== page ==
Monte Testaccio or also known as Monte dei Cocci (literally meaning â€œMount of Shardsâ€) is an artificial mound in Rome composed almost entirely of testae, fragments of broken amphorae dating from the time of the Roman Empire, some of which were labelled with tituli picti. It is one of the largest spoil heaps found anywhere in the ancient world, covering an area of 220,000 sq ft at its base and with a volume of approximately 760,000 cu yd, containing the remains of an estimated 53 million amphorae.
The huge numbers of broken amphorae at Monte Testaccio illustrate the enormous demand for oil of imperial Rome, which was at the time the worldâ€™s largest city with a population of at least one million people. It has been estimated that the hill contains the remains of as many as 53 million olive oil amphorae, in which some 61.3 billion imperial gallons/1.6 billion U.S. gallons of oil were imported. Studies of the hillâ€™s composition suggest that Romeâ€™s imports of olive oil reached a peak towards the end of the 2nd century AD, when as many as 130,000 amphorae were being deposited on the site each year. The vast majority of those vessels had a capacity of some 15 imp gal; 18 U.S. gal; from this it has been estimated that Rome was importing at least 1.6 million imperial gal/2 million U.S. gal of olive oil annually. As the vessels found at Monte Testaccio appear to represent mainly state-sponsored olive oil imports, it is very likely that considerable additional quantities of olive oil were imported privately.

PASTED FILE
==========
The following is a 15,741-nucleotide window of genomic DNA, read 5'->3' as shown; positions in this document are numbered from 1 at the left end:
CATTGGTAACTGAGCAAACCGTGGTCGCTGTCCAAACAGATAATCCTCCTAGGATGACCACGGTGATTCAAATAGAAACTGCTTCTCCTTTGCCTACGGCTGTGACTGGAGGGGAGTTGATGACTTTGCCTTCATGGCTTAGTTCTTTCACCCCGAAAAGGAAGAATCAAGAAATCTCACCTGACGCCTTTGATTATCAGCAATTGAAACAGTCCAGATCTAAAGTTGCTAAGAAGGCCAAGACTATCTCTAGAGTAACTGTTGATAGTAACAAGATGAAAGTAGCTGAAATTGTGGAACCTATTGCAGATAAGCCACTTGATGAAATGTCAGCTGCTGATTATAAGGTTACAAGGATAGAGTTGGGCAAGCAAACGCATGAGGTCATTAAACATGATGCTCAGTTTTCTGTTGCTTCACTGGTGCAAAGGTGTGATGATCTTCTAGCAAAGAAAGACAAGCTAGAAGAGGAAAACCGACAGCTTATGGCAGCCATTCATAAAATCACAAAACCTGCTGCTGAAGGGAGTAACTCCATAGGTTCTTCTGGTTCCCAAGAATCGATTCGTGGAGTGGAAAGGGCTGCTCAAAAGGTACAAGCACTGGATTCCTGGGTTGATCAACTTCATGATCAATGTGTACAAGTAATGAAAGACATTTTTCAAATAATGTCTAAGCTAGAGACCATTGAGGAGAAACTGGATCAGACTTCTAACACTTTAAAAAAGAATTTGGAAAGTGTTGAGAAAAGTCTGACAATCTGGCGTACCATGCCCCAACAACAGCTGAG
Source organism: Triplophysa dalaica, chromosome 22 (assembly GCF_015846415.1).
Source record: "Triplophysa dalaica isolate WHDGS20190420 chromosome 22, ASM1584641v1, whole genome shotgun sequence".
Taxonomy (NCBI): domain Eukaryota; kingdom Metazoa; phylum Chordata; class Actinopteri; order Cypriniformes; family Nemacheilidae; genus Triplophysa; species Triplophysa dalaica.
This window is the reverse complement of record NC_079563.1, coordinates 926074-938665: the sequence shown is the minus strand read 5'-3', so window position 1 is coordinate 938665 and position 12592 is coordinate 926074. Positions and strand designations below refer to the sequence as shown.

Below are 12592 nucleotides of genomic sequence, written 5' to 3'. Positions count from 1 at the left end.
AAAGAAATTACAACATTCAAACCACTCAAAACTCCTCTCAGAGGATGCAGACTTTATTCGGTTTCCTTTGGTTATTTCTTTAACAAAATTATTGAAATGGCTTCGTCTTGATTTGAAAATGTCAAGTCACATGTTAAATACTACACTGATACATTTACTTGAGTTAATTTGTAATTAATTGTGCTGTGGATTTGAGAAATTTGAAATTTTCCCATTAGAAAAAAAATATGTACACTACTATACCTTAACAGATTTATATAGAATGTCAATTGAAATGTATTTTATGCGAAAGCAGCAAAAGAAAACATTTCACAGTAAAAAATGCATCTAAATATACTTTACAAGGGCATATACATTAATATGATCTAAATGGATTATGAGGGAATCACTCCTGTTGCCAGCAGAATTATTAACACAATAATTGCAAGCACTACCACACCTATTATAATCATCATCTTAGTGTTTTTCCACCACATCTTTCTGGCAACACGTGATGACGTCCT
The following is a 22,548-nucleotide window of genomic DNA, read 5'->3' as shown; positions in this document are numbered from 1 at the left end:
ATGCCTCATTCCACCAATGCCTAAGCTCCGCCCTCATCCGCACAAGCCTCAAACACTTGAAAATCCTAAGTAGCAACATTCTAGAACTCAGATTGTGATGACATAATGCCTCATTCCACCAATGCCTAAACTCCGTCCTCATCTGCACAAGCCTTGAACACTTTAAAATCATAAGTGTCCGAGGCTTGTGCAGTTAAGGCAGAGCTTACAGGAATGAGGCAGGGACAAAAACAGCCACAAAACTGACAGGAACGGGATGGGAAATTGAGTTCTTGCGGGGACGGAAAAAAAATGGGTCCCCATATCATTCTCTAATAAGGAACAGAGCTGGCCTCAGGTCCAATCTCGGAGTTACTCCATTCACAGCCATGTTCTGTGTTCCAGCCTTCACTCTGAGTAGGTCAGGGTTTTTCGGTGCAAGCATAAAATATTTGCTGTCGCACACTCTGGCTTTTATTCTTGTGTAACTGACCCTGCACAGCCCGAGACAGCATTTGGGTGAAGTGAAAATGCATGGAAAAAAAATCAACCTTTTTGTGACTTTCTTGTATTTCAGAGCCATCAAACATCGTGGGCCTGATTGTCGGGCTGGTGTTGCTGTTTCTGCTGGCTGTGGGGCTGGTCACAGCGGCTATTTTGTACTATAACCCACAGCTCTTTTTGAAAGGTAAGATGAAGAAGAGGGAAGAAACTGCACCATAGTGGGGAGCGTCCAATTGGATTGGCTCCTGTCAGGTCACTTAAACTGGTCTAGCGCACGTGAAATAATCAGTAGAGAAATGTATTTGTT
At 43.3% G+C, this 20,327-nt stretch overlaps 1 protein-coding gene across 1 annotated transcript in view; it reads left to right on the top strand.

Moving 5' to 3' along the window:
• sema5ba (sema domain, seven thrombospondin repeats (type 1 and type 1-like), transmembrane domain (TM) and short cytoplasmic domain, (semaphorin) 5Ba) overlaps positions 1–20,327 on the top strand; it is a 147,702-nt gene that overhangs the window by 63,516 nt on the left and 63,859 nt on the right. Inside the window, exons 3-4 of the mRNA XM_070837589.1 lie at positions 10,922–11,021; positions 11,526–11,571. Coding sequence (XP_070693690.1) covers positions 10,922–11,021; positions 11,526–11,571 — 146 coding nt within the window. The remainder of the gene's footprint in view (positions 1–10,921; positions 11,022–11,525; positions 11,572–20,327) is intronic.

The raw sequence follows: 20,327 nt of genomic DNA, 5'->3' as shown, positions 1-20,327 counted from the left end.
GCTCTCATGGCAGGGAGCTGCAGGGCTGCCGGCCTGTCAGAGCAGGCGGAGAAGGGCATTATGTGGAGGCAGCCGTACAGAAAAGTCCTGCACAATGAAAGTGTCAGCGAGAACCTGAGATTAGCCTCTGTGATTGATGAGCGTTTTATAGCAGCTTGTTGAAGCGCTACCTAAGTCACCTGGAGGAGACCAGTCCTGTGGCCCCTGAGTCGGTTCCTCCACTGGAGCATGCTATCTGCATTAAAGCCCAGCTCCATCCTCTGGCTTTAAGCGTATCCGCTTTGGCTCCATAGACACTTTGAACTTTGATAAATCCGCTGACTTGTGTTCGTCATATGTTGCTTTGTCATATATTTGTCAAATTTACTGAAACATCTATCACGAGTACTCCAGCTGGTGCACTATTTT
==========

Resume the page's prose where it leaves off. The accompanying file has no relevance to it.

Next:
21 Jun 2016